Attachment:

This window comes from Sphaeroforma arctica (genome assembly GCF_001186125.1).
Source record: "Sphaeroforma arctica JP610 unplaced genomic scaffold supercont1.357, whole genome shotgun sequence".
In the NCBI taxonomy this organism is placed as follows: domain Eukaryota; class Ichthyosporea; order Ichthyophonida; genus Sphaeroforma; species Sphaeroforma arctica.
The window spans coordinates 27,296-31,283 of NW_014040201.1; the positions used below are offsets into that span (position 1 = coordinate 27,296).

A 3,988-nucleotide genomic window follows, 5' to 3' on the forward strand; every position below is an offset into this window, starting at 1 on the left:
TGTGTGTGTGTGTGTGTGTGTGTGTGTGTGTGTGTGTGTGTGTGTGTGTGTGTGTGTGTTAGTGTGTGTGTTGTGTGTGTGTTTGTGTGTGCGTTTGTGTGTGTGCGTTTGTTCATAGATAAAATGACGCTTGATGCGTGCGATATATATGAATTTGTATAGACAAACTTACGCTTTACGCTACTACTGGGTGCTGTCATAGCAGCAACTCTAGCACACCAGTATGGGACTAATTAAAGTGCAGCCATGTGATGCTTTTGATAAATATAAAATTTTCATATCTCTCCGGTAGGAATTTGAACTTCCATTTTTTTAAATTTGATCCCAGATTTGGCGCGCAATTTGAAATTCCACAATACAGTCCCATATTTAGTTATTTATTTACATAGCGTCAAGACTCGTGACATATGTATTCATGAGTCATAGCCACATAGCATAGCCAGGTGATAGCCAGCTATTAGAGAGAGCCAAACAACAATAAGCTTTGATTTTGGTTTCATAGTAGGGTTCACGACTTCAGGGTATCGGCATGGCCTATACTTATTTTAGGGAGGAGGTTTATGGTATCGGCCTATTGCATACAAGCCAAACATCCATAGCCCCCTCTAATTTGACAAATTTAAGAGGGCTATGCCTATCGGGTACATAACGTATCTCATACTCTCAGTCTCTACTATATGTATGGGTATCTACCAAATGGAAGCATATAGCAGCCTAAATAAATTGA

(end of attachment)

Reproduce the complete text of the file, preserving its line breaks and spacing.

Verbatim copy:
This window comes from Sphaeroforma arctica (genome assembly GCF_001186125.1).
Source record: "Sphaeroforma arctica JP610 unplaced genomic scaffold supercont1.357, whole genome shotgun sequence".
In the NCBI taxonomy this organism is placed as follows: domain Eukaryota; class Ichthyosporea; order Ichthyophonida; genus Sphaeroforma; species Sphaeroforma arctica.
The window spans coordinates 27,296-31,283 of NW_014040201.1; the positions used below are offsets into that span (position 1 = coordinate 27,296).

A 3,988-nucleotide genomic window follows, 5' to 3' on the forward strand; every position below is an offset into this window, starting at 1 on the left:
TGTGTGTGTGTGTGTGTGTGTGTGTGTGTGTGTGTGTGTGTGTGTGTGTGTGTGTGTGTTAGTGTGTGTGTTGTGTGTGTGTTTGTGTGTGCGTTTGTGTGTGTGCGTTTGTTCATAGATAAAATGACGCTTGATGCGTGCGATATATATGAATTTGTATAGACAAACTTACGCTTTACGCTACTACTGGGTGCTGTCATAGCAGCAACTCTAGCACACCAGTATGGGACTAATTAAAGTGCAGCCATGTGATGCTTTTGATAAATATAAAATTTTCATATCTCTCCGGTAGGAATTTGAACTTCCATTTTTTTAAATTTGATCCCAGATTTGGCGCGCAATTTGAAATTCCACAATACAGTCCCATATTTAGTTATTTATTTACATAGCGTCAAGACTCGTGACATATGTATTCATGAGTCATAGCCACATAGCATAGCCAGGTGATAGCCAGCTATTAGAGAGAGCCAAACAACAATAAGCTTTGATTTTGGTTTCATAGTAGGGTTCACGACTTCAGGGTATCGGCATGGCCTATACTTATTTTAGGGAGGAGGTTTATGGTATCGGCCTATTGCATACAAGCCAAACATCCATAGCCCCCTCTAATTTGACAAATTTAAGAGGGCTATGCCTATCGGGTACATAACGTATCTCATACTCTCAGTCTCTACTATATGTATGGGTATCTACCAAATGGAAGCATATAGCAGCCTAAATAAATTGA